By Hauser, Kitty
Artforum International , Vol. 43, No. 2
Like the answered prayers of a cargo cult, a consignment of shiny robots, pneumatic girls, and celluloid explosions landed at LA MOCA'S newest satellite gallery at the Pacific Design Center in West Hollywood in January 2001, as if dropped from Japanese supply planes. "Superflat," which would later descend on Minneapolis and Seattle, was the brainchild of artist-impresario Takashi Murakami, who had honed his curatorial concept in two shows at Parco department stores in Nagoya and Tokyo's Shibuya district the year before. Though the American incarnation was bigger (and included some different artists and works), it was primarily for the Japanese exhibitions that the bilingual Super Flat catalogue had been conceived and printed. The same year that the show traveled stateside, Murakami exhibited his own line of superflat art in Paris, Boston, New York (at Marianne Boesky Gallery and in Grand Central Station), and on the cover of the June edition of Art in America. "He's here; he's there; he's everywhere," proclaimed the New York Times. By the summer of 2003, Murakami really was everywhere. While his large-scale paintings and sculptures were selling for more than half a million dollars at auction, smaller Murakami collectibles could be snapped up for a few dollars on the Internet, and the collection of limited-edition bags and accessories he designed for Marc Jacobs at Louis Vuitton had already become the fetishes of the global fashionista.
Never has a self-proclaimed art movement had better market coverage from the outset or more successful niche marketing at every level. Murakami's assault on the Western art world was calculated for maximum cultural impact and profitability. Superflat (the two words of the Japanese catalogue became one Google-friendly neologism on arrival in America) was a branded art phenomenon designed primarily for Western audiences and markets at a time when the Japanese contemporary art market had been decimated by the bursting of the economic bubble. Murakami is, after all, a man who read Bill Gates for management tips when setting up his artmaking company, Kaikai Kiki, based--with a nod to Warhol--at the Hiropon Factory in the suburbs of Tokyo, where he employs a business manager in addition to forty-odd assistants who execute paintings and other tasks according to Murakami's specifications.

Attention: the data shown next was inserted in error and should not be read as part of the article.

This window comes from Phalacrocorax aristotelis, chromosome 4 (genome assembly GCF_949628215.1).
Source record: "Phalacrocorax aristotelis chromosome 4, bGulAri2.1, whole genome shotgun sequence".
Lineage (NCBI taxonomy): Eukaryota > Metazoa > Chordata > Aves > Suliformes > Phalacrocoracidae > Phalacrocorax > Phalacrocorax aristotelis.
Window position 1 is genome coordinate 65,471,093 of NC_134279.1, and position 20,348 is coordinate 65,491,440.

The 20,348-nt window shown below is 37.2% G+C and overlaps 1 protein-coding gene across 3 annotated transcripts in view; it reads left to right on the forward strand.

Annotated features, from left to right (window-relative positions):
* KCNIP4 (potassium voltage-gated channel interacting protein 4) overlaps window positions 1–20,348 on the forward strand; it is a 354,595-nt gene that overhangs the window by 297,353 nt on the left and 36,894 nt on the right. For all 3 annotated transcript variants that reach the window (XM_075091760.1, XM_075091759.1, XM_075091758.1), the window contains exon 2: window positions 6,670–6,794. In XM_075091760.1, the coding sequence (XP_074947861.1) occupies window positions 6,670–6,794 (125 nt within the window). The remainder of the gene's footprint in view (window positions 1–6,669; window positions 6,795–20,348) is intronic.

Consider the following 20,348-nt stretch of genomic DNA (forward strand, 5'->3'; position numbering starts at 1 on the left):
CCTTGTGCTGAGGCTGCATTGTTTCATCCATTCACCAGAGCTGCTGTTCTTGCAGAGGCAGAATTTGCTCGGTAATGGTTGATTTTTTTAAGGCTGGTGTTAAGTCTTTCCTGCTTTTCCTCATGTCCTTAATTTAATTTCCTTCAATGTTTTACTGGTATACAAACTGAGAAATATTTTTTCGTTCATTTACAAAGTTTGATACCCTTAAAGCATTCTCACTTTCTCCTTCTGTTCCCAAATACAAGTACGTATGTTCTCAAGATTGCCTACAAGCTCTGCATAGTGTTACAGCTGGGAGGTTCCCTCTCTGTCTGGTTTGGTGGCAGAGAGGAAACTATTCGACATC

"Superflat" was the name given by Murakami to a sensibility he discerned in Japanese culture, past and present, characterized, by a lack of perspective, an extreme planarity, and an interest in particular kinds of movement, expressed graphically. It was evident in the traditional nihonga painting in which Murakami himself was trained (to PhD level) and in the ukiyo-e prints of Hiroshige; it pervaded the fantasy worlds of manga and anime; and it informed the work of a new generation of artists, illustrators, designers, and animators whose products were showcased in the "Superflat" exhibition that toured America. These included Yoshitomo Nara's strangely menacing paintings of bulbous-headed infants; the groovisions design collective's "chappies"--an army of expressionless mannequins; the videos of animator Koji Morimoto (who worked on the seminal anime film Akira); and work by the fashion group 20471120.
Murakami's writings on superflat charmingly--and cleverly--position it within a history of art in which it is the successor to both Japanese visual traditions and Western Pop art, while also displaying an insider's knowledge of so-called otaku subcultures. Otaku (the English word closest in meaning is "geek," or perhaps "fan") are fanatic consumers, collectors, and purveyors of manga, anime, and video games. In Japan, mainstream usage of the word has had negative connotations since the late '80s, when four little girls were murdered by Tsutomu Miyazaki, whose loner lifestyle and cultural obsessions were described by an alarmed media as otaku. …